He was the architect of one of the most remarkable logistical feats in history -- and one of the most humane.
Lucius Clay was born in Marietta in 1897, the son of U.S. Senator Alexander Stephens Clay. He graduated from West Point in 1918 and was assigned to the engineers. During World War II, Clay directed all military procurement under Eisenhower. After the war, Clay served as military governor of the American sector of occupied Berlin. When the Soviets blockaded all road and rail traffic into Berlin, Clay accomplished what the Soviets and others thought impossible -- the Berlin Airlift: thousands of tons of food and supplies delivered by aircraft flying around the clock. Berlin survived.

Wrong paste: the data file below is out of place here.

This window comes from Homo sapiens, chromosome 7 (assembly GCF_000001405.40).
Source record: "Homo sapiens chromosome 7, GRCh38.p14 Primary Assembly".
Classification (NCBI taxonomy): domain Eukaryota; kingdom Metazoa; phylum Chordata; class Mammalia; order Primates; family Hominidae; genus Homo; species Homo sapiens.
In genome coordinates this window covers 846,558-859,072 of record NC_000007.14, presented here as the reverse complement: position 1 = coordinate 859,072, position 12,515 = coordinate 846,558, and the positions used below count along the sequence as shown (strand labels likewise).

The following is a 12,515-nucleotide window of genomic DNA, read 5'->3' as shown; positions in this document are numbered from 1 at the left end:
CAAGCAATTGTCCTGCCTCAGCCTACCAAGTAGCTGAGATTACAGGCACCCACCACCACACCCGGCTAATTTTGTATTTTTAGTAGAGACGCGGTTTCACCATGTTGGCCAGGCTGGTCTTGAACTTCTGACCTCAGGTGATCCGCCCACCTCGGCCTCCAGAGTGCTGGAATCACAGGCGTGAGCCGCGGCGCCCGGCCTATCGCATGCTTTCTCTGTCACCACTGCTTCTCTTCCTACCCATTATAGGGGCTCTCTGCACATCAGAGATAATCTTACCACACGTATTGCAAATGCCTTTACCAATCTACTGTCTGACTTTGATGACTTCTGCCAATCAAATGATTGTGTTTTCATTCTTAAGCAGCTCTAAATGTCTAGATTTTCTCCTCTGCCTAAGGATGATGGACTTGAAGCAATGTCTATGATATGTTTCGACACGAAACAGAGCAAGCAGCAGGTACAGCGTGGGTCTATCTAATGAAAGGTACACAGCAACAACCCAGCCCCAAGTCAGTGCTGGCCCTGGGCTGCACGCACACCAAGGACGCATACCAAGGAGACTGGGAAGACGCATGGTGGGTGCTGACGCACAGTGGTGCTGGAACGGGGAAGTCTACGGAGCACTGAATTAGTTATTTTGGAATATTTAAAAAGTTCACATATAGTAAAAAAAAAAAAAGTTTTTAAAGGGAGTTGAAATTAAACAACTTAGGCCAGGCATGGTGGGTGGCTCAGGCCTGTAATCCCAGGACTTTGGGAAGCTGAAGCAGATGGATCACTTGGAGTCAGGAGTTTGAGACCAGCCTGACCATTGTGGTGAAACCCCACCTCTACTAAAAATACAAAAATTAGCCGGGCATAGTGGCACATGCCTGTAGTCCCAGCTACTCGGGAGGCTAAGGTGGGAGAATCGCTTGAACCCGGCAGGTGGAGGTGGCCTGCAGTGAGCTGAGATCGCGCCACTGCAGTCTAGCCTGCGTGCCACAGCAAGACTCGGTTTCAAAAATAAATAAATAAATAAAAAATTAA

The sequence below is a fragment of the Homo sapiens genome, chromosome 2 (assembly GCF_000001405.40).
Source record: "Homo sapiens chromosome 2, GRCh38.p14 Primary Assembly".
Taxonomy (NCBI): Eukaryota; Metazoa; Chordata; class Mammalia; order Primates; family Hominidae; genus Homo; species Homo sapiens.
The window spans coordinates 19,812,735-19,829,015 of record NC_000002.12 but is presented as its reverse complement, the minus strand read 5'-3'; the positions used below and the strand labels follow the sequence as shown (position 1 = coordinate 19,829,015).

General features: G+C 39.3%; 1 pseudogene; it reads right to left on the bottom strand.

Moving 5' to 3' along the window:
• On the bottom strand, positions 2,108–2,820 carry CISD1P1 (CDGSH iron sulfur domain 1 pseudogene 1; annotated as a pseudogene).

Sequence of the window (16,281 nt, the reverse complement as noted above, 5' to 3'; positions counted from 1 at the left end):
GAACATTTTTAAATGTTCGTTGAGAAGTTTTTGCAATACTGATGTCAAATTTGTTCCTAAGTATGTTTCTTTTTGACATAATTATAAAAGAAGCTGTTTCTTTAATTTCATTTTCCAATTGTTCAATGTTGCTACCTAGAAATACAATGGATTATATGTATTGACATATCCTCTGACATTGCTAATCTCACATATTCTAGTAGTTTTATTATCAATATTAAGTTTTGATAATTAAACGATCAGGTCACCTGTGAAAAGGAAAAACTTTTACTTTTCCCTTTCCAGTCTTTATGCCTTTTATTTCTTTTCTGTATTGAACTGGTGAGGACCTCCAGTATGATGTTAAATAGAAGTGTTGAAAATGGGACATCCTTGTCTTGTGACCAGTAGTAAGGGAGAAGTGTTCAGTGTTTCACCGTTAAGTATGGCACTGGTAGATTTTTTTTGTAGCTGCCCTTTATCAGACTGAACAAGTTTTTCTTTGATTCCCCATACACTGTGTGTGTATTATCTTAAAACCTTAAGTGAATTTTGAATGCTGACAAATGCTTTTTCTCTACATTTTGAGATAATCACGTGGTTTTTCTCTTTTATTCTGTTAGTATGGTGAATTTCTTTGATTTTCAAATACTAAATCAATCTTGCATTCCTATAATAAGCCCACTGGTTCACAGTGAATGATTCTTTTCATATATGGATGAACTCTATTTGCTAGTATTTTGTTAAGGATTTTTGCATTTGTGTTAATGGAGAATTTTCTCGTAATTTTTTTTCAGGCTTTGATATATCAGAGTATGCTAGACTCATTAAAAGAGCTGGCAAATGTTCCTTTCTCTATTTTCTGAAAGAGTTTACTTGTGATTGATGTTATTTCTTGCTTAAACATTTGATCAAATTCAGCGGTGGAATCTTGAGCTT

Later, Clay was one of President Eisenhower’s chief advisors, and designed the interstate highway system.
The man who kept West Berlin open at the height of the Cold War and whose grave includes a memorial from the people of Berlin was born in Marietta on April 23, 1897, Today in Georgia History.
Today in Georgia History is a joint collaboration of the Georgia Historical Society & Georgia Public Broadcasting.